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|Publication title:||The Role and Design of the Service Environment in Creating Favourable Customer Experiences|
|Conference:||11th QMOD Conference. Quality Management and Organizational Development Attaining Sustainability From Organizational Excellence to SustainAble Excellence, 20–22 August, 2008 in Helsingborg, Sweden|
|Publication type:||Abstract and Fulltext|
|Abstract:||Purpose: The important role of the environment in service experiences is well established and accounted for in the marketing literature. Several theoretical frameworks and concepts have been suggested such as the servicescape. So far, the empirical studies have mainly focused on the effects of single variables, like music, scent or signage. Consequently, further empirical and conceptual research is needed with a holistic view. This paper contributes to this knowledge gap by building on a recent conceptualization of the experience room model. The aim of the study is to further explore design dimensions of an experience room. We examine the role of the experience room dimensions in the processes that result in the cocreation of value-in-use, while investigating their relative importance.|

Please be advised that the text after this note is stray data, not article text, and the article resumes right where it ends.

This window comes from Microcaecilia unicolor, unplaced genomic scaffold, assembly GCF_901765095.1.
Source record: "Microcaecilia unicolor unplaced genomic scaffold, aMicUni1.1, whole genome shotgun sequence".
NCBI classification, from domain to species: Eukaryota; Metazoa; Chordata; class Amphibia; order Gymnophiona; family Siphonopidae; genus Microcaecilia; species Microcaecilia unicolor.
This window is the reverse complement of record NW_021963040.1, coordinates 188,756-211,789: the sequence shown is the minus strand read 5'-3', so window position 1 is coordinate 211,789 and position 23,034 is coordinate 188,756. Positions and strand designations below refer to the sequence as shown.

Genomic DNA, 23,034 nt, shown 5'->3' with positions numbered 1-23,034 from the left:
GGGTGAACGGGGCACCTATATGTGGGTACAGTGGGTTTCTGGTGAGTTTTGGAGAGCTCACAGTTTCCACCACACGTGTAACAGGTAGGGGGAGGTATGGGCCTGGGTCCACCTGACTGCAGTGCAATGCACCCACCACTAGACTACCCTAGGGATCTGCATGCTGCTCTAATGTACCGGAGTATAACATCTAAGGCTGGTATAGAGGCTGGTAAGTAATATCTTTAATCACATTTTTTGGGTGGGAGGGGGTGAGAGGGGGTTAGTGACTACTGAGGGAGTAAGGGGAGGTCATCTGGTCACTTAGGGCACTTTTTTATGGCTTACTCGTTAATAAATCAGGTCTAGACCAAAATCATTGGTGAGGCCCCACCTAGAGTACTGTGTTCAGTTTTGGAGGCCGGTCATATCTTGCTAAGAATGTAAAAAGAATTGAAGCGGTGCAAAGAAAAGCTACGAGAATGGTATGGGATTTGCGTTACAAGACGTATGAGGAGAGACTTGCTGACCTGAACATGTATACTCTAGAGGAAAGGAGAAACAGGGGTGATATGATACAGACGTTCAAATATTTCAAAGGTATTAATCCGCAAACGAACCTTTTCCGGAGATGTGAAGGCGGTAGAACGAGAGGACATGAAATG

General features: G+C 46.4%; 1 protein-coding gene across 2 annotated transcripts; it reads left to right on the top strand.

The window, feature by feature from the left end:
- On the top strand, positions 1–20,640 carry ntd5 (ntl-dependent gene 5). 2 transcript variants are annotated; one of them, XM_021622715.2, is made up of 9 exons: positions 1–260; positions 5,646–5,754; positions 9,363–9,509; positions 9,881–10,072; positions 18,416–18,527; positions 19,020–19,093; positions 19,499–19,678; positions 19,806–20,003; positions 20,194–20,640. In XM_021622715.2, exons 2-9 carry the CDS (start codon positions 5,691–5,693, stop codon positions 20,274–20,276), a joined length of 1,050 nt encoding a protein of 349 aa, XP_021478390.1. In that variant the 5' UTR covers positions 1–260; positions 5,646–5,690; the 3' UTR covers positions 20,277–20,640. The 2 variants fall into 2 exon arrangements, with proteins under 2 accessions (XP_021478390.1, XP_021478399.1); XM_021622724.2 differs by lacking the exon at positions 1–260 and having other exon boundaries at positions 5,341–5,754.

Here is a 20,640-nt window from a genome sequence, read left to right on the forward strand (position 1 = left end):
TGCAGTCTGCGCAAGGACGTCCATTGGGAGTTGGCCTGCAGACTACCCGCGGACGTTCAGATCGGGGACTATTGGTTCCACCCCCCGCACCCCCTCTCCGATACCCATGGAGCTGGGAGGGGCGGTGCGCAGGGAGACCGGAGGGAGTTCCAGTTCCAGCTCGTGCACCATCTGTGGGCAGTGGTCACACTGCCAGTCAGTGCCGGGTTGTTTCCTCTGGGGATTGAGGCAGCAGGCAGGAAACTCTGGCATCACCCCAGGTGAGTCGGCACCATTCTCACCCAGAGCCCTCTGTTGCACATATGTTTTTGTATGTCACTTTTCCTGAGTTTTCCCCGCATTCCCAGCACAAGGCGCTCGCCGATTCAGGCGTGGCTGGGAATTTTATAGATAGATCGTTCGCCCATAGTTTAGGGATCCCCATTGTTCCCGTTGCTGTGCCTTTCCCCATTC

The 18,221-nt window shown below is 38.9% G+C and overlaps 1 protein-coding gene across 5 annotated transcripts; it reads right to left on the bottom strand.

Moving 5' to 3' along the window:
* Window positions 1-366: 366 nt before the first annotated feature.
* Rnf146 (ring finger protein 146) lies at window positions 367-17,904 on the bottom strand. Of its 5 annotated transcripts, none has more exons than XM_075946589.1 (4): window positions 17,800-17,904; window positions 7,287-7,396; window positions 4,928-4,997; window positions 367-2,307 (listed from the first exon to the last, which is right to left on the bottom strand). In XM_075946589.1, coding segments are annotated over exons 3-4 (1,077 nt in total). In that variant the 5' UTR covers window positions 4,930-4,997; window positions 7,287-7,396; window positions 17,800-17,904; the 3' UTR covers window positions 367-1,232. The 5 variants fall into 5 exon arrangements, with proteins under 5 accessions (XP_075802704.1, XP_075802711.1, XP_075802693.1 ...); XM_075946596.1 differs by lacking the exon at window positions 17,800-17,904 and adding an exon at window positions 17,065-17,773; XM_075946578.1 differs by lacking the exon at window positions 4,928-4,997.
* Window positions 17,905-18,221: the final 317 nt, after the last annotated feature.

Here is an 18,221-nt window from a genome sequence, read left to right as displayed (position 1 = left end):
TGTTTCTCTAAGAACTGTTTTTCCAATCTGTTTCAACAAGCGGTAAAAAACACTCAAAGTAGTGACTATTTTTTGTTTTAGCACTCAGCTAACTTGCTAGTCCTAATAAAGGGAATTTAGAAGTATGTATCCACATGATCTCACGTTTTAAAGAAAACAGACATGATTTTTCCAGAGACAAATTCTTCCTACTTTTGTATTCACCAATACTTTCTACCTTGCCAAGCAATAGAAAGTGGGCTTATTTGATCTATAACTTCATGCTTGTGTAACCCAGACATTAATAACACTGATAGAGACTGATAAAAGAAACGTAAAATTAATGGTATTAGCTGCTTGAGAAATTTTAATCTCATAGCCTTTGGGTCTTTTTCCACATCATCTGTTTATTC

Methodology/approach: Contrary to current research in this field the context of this paper is a day-to-day continuous service, a journey using public transport. In line with the explorative character of the research aim, the study uses a qualitative approach. A special form of focus group interviews were conducted with the 24 travellers. The aim of the focus group discussion was to create an experience map consisting of design dimensions, which were subsequently specified with particular characteristics. The characteristics were categorised by the respondents into the different dimensions. In a second phase, these characteristics are rated according to their importance by the respondents.
Findings: Reliability, price and the schedule were the most important characteristics for the respondents, which were categorised by the respondents into different design dimensions. In the public transport context the dimensions Intangible artefacts and Technology seem to be of special importance.
Research limitation/implication: The study underlines that the customer perceives the environment holistically suggesting that the different dimensions of the environment are interdependent as perceived by customers.
Originality/value: The study contributes by providing a further development and deeper understanding of design dimensions available to service providers in order to design the service environment and the experience room supporting favourable customer experiences.
|Keywords:||Service experience, experience room, design dimensions, experience map|
|No. of pages:||13|
|Series:||Linköping Electronic Conference Proceedings|
|Publisher:||Linköping University Electronic Press, Linköpings universitet|
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